Bee Buzz Box November 2018 Social organisation of ants, bees and wasps Part I – The origins of eusociality

From skeps and swarms to swarm control from about 19oo Source caption:

Alan Wade

All together altogether

We often take for granted that bees work cooperatively and then it would seem of their own volition? We would be quite surprised were we hive a swarm only to discover they failed to stay as a group and get on with the serious business of making honey.

In this ‘beyond-social cooperation’ scenario, so-called eusociality, the altruistic worker bees stay at home to provision their parents’ offspring, give up the opportunity to reproduce themselves and even stay faithful to their mother when she departs with a swarm. Understanding their community dynamic is instructive, if only to give us advance warning of global disruptors such as Varroa and Tropilaelaps and the viruses they carry. It is sobering to realise that, before jumping ship to our bees, these parasites evolved with their also socially sophisticated cousins, the Asian Honey Bee and the Giant Honey Bee.

The introduction of the Western Honey Bee from the Old World is the reason we have a beekeeping club and that the world at large is provided with scuds of honey and their beneficial pollinating efforts to enhance our crops. As collateral they affect the way our forests are structured, they compete with other insects and birds and they are an unwitting weed promoter.

But bees are the just the tip or, rather, right at the top of the social iceberg. Out there, there are a plethora of social lookalikes both amongst other bees and also the ants and the wasps. The evolution of social castes, where offspring are partly or entirely subordinate to the sexually dominant parents is an extremely rare event. So much so that the origin of true social behaviour has been tracked back to just nine separate ancestors amongst the wasp-bee-ant community, seventeen amongst thrips and to only eight other lineages in the remainder of the animal kingdom.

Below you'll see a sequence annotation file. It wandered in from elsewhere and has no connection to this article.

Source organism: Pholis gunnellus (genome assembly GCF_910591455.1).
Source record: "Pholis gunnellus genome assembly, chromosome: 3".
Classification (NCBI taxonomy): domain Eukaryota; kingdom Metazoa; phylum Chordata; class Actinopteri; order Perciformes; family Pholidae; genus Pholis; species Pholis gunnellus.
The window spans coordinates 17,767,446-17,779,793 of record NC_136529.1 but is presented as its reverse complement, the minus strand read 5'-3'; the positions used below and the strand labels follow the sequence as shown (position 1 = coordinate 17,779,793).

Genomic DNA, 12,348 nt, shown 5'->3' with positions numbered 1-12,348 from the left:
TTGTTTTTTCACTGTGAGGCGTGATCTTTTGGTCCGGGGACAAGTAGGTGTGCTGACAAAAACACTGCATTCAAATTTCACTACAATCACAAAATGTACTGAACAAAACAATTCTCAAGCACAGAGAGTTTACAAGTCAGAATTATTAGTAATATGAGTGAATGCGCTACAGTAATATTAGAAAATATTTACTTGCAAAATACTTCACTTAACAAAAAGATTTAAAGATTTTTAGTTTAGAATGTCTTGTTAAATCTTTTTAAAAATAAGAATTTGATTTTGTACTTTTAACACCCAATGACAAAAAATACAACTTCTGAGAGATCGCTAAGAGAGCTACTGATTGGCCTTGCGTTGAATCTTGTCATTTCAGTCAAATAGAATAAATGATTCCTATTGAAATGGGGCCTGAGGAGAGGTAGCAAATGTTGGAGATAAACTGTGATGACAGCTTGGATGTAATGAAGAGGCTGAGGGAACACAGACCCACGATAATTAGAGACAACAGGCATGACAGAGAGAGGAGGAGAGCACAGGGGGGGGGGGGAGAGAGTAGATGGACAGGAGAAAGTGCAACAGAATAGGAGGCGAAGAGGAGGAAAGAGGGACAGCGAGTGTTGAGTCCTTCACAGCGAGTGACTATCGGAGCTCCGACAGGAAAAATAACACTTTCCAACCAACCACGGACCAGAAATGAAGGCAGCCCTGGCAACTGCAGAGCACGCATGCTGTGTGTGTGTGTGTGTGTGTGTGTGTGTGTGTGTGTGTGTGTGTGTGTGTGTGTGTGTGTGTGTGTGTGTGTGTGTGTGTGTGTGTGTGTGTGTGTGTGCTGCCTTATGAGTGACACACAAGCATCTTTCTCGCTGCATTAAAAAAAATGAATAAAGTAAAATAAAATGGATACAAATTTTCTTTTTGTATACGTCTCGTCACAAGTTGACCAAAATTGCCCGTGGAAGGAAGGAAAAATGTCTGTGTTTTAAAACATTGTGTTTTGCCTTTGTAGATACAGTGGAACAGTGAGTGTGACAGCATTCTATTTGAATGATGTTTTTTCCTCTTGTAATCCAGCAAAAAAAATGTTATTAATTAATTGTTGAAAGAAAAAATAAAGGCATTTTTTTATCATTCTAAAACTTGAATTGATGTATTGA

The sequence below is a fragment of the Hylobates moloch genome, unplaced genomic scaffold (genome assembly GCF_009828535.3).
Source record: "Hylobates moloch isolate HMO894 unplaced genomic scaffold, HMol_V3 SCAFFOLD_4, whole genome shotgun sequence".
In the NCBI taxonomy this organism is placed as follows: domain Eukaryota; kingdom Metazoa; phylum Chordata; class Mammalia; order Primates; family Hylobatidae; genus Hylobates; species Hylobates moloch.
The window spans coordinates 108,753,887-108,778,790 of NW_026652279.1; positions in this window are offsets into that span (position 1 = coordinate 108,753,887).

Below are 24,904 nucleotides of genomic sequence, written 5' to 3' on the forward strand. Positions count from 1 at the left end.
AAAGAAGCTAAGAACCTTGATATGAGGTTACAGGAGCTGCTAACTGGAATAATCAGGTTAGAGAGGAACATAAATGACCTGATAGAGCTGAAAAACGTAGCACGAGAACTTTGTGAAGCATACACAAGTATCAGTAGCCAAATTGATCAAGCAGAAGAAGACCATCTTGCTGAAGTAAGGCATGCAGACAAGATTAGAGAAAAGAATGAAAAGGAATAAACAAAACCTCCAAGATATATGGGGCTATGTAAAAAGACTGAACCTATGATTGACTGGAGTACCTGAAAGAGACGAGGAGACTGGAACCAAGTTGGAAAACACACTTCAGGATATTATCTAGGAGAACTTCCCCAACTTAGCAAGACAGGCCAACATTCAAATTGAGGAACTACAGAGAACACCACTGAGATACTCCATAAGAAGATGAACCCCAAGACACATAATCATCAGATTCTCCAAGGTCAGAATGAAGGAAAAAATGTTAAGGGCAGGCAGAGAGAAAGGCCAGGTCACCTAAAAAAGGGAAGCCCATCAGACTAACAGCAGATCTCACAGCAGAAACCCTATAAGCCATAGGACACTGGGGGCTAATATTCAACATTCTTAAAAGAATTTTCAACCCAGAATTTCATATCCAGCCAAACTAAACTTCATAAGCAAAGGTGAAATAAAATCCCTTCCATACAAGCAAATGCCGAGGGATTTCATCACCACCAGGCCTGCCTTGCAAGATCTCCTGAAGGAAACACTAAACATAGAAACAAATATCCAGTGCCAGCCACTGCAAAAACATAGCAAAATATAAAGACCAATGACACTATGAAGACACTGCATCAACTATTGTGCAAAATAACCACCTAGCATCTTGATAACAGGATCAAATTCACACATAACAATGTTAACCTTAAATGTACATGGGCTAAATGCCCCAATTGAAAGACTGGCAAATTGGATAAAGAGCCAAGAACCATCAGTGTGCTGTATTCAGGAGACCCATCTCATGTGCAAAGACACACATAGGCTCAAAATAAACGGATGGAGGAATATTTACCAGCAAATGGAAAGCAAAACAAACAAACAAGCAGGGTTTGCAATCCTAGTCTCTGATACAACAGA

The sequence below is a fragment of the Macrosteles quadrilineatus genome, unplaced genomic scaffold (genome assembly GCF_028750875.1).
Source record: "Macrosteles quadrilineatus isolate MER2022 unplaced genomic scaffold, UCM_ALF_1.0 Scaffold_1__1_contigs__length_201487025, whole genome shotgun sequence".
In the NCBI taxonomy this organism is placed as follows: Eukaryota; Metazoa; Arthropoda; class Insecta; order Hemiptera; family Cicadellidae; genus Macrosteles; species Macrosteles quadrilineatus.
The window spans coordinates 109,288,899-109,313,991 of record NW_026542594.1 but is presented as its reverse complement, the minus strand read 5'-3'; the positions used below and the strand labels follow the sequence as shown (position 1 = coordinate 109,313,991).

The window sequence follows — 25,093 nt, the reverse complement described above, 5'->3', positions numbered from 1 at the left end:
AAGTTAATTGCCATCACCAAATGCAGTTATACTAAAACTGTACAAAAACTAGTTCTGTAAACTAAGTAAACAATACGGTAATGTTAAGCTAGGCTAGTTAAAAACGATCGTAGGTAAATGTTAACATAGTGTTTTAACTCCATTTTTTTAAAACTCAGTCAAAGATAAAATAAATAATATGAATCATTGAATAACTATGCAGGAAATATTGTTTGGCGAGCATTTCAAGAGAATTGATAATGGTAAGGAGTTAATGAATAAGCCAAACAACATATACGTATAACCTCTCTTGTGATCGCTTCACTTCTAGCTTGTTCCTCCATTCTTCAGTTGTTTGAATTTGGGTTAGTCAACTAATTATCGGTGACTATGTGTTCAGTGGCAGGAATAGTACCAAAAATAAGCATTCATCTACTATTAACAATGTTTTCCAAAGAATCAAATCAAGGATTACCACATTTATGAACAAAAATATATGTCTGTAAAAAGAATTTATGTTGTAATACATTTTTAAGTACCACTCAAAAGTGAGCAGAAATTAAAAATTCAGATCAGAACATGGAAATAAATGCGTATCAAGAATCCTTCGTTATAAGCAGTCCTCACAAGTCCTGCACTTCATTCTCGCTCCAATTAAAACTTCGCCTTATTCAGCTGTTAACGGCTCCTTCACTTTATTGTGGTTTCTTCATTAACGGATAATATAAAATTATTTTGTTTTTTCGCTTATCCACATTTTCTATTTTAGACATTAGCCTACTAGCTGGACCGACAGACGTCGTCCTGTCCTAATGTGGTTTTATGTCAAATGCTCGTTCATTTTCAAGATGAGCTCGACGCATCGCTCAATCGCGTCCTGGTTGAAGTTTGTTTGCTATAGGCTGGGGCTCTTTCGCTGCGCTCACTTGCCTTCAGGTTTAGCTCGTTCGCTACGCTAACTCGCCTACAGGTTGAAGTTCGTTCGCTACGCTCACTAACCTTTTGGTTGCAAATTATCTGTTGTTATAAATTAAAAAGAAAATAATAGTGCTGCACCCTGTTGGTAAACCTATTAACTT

The common supposition is that social behaviour arose from the condition where food was plentiful and where getting together meant that the group could fend off predators. In other words the group could make a better fist of surviving than going it alone. But this was not enough. Like a bunch of precocious children, the group had to learn to share resources and to help with the housework. The chances of this stay at home, ‘never ask for a date’ strategy working were so remote that by and large insects have retained the very successful strategy of ‘one girl meets one boy’ to pass on their story to the next generation. Most insects are solitary.

However once rare sociality was initiated, the tide turned. To mix two escape metaphors either the ‘cat got out of the bag’ and ‘the horse had bolted’. Amongst the most socially advanced insects, the division of labour finally evolved to the point where the separate caste of worker (and in the case of some ants also soldier) is sterile or at least functionally asexual. As Wilson and Hölldobler have put it, workers reached a point of no return: they could no longer pass on their genes. The workers, albeit closely related to their parents, started to care cooperatively for the young as robots and became a non reproductive (or at least less-reproductive) caste incapable of founding new colonies.